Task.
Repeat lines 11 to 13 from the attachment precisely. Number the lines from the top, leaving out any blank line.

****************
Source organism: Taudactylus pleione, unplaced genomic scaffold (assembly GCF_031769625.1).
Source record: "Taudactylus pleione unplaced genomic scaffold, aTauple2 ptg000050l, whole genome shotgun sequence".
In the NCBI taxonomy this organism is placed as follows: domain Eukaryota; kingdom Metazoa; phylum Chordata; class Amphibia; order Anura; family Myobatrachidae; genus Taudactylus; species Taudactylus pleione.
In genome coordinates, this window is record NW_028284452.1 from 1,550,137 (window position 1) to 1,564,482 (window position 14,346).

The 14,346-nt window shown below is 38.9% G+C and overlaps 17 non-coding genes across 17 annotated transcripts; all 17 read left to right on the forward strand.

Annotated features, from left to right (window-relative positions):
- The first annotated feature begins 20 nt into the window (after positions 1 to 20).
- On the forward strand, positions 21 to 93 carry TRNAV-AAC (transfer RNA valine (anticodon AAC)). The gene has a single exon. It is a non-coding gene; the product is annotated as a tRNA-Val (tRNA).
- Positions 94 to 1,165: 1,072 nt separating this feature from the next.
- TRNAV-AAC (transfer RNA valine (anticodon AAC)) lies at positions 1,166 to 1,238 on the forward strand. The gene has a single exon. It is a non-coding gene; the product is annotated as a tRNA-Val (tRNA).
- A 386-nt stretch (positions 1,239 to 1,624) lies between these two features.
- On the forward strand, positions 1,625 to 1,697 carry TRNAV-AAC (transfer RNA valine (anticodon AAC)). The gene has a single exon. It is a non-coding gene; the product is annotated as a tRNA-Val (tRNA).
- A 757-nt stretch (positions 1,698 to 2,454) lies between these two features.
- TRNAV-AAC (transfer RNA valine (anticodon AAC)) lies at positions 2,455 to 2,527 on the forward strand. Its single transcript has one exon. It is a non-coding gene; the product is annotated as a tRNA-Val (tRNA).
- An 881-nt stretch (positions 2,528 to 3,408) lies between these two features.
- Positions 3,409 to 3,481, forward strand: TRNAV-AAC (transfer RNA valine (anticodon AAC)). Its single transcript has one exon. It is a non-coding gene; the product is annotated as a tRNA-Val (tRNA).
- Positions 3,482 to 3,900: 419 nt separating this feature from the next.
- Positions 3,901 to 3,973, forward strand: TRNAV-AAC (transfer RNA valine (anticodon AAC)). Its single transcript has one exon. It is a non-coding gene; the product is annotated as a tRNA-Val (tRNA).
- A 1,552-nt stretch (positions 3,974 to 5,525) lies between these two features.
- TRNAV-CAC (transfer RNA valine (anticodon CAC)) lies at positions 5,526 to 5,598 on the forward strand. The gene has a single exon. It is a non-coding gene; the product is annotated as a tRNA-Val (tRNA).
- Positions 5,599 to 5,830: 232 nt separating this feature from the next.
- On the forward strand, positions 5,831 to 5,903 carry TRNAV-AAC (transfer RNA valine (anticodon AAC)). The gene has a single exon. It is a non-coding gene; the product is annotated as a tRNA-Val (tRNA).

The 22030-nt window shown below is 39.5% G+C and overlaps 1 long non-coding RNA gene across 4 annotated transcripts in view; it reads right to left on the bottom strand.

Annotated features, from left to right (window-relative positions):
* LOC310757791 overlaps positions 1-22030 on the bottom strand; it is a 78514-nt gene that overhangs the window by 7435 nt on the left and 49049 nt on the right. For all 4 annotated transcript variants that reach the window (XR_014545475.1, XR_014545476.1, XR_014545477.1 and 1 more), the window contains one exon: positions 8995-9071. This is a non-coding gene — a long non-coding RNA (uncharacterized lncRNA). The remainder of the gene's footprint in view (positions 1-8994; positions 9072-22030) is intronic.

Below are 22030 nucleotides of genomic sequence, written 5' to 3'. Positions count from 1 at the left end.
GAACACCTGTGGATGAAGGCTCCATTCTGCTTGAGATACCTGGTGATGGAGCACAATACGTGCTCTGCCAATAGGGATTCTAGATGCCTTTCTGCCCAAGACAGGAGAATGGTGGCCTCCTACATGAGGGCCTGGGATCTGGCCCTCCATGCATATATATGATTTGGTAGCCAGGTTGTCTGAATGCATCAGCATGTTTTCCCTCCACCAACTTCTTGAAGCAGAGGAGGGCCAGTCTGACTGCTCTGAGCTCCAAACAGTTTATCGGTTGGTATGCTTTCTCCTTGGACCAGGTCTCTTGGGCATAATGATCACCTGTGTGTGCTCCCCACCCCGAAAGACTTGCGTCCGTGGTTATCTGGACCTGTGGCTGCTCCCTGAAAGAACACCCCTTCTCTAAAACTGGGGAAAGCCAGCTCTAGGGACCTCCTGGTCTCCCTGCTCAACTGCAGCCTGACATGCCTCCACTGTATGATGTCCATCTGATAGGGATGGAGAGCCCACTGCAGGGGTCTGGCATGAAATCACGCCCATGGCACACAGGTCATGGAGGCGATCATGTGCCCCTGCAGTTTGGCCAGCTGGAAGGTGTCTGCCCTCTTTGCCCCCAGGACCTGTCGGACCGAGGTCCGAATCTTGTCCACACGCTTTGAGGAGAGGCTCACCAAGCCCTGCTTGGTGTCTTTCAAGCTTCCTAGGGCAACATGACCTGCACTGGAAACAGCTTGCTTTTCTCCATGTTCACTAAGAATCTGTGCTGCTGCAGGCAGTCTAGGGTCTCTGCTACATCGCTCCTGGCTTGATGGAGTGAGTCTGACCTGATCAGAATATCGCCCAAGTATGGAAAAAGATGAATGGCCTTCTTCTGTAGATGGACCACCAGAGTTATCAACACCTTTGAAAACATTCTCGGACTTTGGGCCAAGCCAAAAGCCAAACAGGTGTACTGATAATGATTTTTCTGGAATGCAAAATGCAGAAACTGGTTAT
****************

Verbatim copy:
- A 386-nt stretch (positions 1,239 to 1,624) lies between these two features.
- On the forward strand, positions 1,625 to 1,697 carry TRNAV-AAC (transfer RNA valine (anticodon AAC)). The gene has a single exon. It is a non-coding gene; the product is annotated as a tRNA-Val (tRNA).
- A 757-nt stretch (positions 1,698 to 2,454) lies between these two features.